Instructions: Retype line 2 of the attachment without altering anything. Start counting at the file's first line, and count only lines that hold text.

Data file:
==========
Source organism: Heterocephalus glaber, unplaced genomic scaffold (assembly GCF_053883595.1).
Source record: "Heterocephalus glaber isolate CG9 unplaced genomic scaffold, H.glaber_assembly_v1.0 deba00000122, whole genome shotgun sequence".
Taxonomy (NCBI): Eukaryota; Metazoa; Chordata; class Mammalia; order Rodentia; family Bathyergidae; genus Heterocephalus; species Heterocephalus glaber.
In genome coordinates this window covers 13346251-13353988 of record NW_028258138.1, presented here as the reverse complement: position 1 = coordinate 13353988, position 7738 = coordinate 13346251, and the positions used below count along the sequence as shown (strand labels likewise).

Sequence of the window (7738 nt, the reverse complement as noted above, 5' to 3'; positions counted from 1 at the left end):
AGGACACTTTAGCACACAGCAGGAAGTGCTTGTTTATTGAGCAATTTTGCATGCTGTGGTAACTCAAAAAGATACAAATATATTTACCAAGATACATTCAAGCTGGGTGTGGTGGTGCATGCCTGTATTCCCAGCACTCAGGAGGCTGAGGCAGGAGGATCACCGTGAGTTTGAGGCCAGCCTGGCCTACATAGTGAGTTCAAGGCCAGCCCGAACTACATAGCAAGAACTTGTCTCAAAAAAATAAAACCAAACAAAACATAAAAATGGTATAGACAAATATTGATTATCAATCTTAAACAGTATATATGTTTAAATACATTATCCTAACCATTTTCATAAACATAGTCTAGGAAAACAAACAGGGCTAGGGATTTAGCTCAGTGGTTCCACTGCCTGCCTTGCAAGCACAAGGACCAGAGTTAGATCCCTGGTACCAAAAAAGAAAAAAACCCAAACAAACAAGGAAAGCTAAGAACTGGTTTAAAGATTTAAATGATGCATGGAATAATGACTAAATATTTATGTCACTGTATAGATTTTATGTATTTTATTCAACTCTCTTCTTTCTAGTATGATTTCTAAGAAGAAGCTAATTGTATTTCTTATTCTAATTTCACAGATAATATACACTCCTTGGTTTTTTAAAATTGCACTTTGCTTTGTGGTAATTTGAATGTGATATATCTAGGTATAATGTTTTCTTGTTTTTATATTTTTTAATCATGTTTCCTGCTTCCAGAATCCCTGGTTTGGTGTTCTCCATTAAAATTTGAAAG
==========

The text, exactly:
Source record: "Heterocephalus glaber isolate CG9 unplaced genomic scaffold, H.glaber_assembly_v1.0 deba00000122, whole genome shotgun sequence".